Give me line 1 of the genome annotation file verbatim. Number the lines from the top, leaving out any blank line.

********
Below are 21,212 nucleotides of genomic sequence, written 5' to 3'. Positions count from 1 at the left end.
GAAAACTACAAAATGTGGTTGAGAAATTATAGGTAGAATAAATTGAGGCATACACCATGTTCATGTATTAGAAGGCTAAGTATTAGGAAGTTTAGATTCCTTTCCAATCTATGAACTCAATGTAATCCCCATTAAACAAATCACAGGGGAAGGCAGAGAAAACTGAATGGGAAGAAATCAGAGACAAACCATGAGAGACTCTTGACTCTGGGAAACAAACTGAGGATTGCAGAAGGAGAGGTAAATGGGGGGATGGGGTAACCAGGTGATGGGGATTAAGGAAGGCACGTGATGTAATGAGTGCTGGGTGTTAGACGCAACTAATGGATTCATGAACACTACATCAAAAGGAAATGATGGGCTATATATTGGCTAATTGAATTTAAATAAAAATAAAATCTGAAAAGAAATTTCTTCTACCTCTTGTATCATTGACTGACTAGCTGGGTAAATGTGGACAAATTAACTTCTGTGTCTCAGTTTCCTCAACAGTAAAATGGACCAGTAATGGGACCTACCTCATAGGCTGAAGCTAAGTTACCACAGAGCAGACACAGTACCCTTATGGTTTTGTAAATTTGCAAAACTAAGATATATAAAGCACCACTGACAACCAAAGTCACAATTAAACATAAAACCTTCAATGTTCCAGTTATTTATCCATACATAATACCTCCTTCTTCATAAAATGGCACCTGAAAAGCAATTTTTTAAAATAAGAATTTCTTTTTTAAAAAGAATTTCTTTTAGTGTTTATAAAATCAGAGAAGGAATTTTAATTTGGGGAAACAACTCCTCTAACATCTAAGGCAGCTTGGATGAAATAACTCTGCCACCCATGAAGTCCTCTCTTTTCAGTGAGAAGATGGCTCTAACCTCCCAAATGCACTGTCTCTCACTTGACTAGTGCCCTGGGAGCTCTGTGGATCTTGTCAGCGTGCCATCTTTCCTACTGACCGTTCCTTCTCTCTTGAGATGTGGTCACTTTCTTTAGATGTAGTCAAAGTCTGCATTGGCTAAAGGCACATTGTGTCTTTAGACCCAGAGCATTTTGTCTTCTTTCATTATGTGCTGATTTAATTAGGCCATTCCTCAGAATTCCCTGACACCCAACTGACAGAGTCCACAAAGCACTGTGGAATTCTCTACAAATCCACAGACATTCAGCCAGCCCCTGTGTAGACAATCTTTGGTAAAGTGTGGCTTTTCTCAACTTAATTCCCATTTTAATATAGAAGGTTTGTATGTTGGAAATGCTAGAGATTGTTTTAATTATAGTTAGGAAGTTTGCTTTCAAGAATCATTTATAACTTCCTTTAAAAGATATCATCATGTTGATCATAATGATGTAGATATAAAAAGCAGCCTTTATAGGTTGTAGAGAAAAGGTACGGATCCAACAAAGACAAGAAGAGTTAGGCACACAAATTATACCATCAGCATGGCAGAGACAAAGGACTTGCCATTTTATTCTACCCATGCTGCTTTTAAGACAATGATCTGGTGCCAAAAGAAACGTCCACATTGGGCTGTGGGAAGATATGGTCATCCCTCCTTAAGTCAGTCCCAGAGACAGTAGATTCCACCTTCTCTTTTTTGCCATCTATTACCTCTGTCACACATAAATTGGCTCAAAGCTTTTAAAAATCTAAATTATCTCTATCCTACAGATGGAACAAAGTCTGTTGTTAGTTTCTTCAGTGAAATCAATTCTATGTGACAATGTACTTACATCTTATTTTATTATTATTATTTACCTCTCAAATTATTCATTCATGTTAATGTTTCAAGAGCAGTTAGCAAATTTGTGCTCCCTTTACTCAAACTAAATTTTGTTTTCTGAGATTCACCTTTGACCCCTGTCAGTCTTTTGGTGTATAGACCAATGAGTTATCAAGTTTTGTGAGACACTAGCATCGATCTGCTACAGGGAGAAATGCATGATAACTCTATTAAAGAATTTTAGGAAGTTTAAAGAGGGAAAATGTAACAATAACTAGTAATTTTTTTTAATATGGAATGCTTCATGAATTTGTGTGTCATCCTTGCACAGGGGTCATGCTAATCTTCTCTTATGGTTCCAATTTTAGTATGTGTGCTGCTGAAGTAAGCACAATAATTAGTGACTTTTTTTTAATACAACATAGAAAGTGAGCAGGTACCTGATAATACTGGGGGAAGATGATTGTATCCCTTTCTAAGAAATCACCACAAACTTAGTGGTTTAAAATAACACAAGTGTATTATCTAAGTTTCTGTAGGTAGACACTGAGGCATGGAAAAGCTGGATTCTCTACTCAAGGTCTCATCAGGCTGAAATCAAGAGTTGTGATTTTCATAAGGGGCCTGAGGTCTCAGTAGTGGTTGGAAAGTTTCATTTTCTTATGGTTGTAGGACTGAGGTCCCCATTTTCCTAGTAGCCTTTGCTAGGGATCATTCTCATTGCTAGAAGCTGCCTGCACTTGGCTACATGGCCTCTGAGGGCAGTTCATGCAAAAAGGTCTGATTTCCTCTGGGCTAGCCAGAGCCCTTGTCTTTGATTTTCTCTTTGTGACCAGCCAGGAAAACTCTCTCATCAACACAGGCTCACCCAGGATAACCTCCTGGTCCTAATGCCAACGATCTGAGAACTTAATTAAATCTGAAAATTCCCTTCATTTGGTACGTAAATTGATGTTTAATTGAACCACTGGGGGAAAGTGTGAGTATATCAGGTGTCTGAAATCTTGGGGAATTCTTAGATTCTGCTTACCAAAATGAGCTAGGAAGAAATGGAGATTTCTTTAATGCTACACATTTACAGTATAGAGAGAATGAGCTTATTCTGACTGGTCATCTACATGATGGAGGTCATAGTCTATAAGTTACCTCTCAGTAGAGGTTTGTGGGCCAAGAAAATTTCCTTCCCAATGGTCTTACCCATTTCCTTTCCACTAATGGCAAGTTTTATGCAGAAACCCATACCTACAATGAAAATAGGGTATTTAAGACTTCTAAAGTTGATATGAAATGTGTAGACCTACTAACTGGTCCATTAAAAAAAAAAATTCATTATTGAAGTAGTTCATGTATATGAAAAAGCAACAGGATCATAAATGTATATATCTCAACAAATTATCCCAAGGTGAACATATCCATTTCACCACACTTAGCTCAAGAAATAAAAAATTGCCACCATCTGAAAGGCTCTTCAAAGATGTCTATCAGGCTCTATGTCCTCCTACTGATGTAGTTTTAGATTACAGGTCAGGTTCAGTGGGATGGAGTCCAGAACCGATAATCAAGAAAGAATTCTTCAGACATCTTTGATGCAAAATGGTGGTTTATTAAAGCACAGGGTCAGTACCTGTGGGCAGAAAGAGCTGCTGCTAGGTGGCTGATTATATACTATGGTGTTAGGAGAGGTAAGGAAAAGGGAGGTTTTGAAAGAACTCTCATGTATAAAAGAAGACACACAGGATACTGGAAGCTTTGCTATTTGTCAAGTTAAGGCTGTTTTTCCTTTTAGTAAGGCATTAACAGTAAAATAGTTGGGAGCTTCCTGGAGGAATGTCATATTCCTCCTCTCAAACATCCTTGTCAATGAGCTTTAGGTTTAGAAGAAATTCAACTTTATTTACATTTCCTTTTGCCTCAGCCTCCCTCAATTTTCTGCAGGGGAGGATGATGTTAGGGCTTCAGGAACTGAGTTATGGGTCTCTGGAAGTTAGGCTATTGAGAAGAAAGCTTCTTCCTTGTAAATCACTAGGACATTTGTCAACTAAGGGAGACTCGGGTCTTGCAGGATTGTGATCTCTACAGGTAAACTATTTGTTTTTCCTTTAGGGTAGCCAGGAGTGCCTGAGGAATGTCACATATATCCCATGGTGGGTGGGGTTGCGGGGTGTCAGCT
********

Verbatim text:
Below are 21,212 nucleotides of genomic sequence, written 5' to 3'. Positions count from 1 at the left end.